Darling Karolus –
I know not if this letter will get to you, or when it will get to you. Even more doubtful than the Hawk is tonight’s chosen delivery method – a message in a bottle, along a river that runs we know not where. But there is no other way we can see to get news out, and so, it is what we are trying.
You know I hate the major arcana showing up in small readings. I hate it even more when they are literal. The night of the Hawk, we all settled down for hopefully a good night’s rest (while still keeping watches), expecting to spend the next day moving rocks. Emilja woke us during her watch, when the moon reached its zenith.
The rocks were gone. Not moved, gone. The cave mouth was open. The Hawks, were circling the stone needle, as if caught in a whirlwind. There was no sound other than the wind caused by their flight. Dymek and I looked at each other. He cast no runes. I did not reach for my cards. The portents were obvious. We had to take the hawk statue into the cave.
We all gathered around the mouth. Wojciech lit a couple torches and handed one to Emilja. The two of them went in a few steps to try and get a feel for the layout of the cave. But it was not a cave, or at least, not the kind of cave we pictured. It was not a space in the base of the spire. It was an entrance to a passage way.
We quickly gathered our things together, afraid to lose the moonlight. But Aleksy and Aleksa refused to enter, no matter how much Nadzia tried to tempt or cajole them in. Emilja’s ankle was mostly healed, though, and we did not have that many provisions left that we could not all carry them ourselves, especially if the mule’s hay was left with them.
On some level, the feeling that our time was short was an advantage. Nadzia did not have time to truly fret about the decision. We had seen no predators for days – nothing besides the Hawks. There was hay. There was fresh water and some forage. It was a better situation to leave them in than I had feared at the beginning of the journey. Nadzia said her goodbyes.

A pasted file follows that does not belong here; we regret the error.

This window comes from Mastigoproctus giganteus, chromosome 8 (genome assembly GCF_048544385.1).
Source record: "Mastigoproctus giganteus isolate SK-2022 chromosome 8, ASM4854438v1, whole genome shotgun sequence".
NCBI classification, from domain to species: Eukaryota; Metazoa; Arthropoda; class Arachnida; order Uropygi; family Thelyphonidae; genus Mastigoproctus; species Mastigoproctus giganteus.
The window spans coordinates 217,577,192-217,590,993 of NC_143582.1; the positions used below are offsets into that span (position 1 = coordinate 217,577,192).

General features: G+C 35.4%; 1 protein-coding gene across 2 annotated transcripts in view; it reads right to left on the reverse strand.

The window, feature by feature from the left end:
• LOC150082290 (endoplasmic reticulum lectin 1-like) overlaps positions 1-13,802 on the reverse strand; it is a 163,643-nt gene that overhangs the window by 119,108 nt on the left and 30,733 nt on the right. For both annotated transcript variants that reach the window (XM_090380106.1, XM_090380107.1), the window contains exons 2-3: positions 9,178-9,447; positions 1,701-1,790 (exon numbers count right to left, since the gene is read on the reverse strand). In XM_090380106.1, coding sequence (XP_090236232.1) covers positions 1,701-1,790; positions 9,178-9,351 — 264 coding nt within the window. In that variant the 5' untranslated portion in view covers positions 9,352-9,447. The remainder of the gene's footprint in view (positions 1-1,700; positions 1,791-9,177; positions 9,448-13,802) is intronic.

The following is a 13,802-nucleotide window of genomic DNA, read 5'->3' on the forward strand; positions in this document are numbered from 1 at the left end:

I hung the pouch containing the hawk statue around my neck. We loaded up bedrolls, food, water, and torches, and entered.
While some moonlight spilled in near the opening of the cave, it took very little time for our torches to be the only light. There were no sounds other than our footfalls and breathing. I do not remember feeling afraid to speak, just not having anything to say. But even Wojciech and Nadzia were quiet. In fact, I noticed her staying a little closer to him than the rest of us, though that might be because he had one of the torches.
I do not know how long we walked. In absence of light, sound, or landmarks with which to mark our passage, it all just blurred. And we were tired. This had come in the middle of a night, after days of travel. I stumbled over nothing. Dymek caught my arm to steady me.
It seemed as if we were about to stop and rest, though still no words had been spoken, when we heard something. It was hard to tell what it was at first, but as if with one thought, we all picked up our pace and began moving toward the sound.
Soon we recognized it – running water. We kept moving towards it, and soon the passageway became a cavern, filled with stalagmites which we had to avoid, and fallen stalactites, which we also avoided and hoped no more would be coming down. And on many of the rock surfaces was a moss.
We found the water, a small stream running clean and clear. We stopped to rest. We decided to watch in pairs. I was not on the first watch and closed my eyes, not expecting to sleep, but I was wrong. It seemed barely minutes before Dymek was waking me for my turn.
The first thing I noticed was that the cavern seemed brighter. I wondered if it got sunlight from somewhere, but soon realized the moss was glowing. It glowed softly all along the path we had taken from the opening of the cavern to our campsite, where the light was much stronger. I can only guess that it absorbed light from our torches and then reflected it back on us.
The moss allowed us to cut down our use to one torch at a time, which has made us feel slightly more comfortable about traveling down here. It seemed, for quite some time, that the cavern had no end.
We have been following the creek toward its source. Again, I have no idea for how long we have been walking, or how far. But we have rested three times since that first.
It took us a little while to realized that the light from the moss was growing stronger. But it was. And now, we have spotted what appears to be a village, some ways away from us. We are taking this moment to write before we move forward and see if anyone actually lives here under the moss light.
Know always that I love you, and you are in my heart.